The world’s largest autonomous vehicle test, conducted by Vanderbilt University and several other universities in cooperation with Nissan, Toyota, General Motors, and the Tennessee DOT, will commence next week.
Autonomous driving is one of, if not the most significant advancement currently coming to the automotive industry. However, along with this technology, there are understandable worries about safety and implementation. Hence, to test autonomous vehicles’ effect on real-world driving, a group of legacy automakers is participating in the world’s largest autonomous driving test on a highway section near Nashville, Tennessee. Researchers will observe the effect on the pace of traffic and attempt to confirm if autonomous vehicles can limit “human-caused traffic jams.”
According to Vanderbilt, the autonomous driving test operates under strict limitations. The university will deploy 100 autonomous vehicles on a 4-mile stretch of I-24, and the test will be run between 5 am and 10:30 am. The tested vehicles include Nissan Rouge, Toyota RAV4, and Cadillac XT5, each equipped with autonomous driving technology.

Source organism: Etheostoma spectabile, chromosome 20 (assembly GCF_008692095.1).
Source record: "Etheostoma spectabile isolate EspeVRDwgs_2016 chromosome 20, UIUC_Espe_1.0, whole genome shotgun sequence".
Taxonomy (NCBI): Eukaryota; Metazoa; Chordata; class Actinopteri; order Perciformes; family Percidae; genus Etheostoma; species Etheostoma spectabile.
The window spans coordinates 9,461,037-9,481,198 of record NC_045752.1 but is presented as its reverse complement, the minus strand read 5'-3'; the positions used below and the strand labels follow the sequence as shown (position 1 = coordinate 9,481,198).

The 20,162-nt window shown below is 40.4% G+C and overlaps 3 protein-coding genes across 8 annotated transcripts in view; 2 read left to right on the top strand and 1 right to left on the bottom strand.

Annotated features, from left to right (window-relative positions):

The test on I-24 is the product of a smaller-scale test performed earlier this year. In the smaller scale test, performed on a test track with a total of 20 vehicles, a single autonomous vehicle was able to affect the pace of driving of the entire group. Now, the universities and automakers are looking to see if they can replicate their initial results in the real world. Researchers will also observe if average fuel economy improvements seen in the smaller scale test are reproduced.
Nashville’s I-24 section is being chosen as the testing location for a specific reason. The highway section, named the “I-24 MOTION testbed,” is equipped with 300 4k camera sensors placed on poles that are spaced 600 feet apart along the highway section. This amazing level of data collection can not only allow researchers to see the average speed of traffic and other statistics, but can provide an unparalleled viewpoint as they attempt to observe the individual autonomous cars and how they interact with other drivers.
Vanderbilt University’s press release didn’t outline how their research may be affecting the vehicles that the participating automakers put out in the future. Still, there is no doubt that the automakers will be leveraging the test to observe their own (and competitor) vehicles operating in the real world, perhaps leading to autonomous driving improvements soon.
What do you think of the article? Do you have any comments, questions, or concerns? Shoot me an email at email@example.com. You can also reach me on Twitter @WilliamWritin. If you have news tips, email us at firstname.lastname@example.org!